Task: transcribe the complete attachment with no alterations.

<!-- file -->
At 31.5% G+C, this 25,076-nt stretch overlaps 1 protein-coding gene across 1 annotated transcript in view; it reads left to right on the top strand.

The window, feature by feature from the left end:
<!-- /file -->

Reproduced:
At 31.5% G+C, this 25,076-nt stretch overlaps 1 protein-coding gene across 1 annotated transcript in view; it reads left to right on the top strand.

The window, feature by feature from the left end: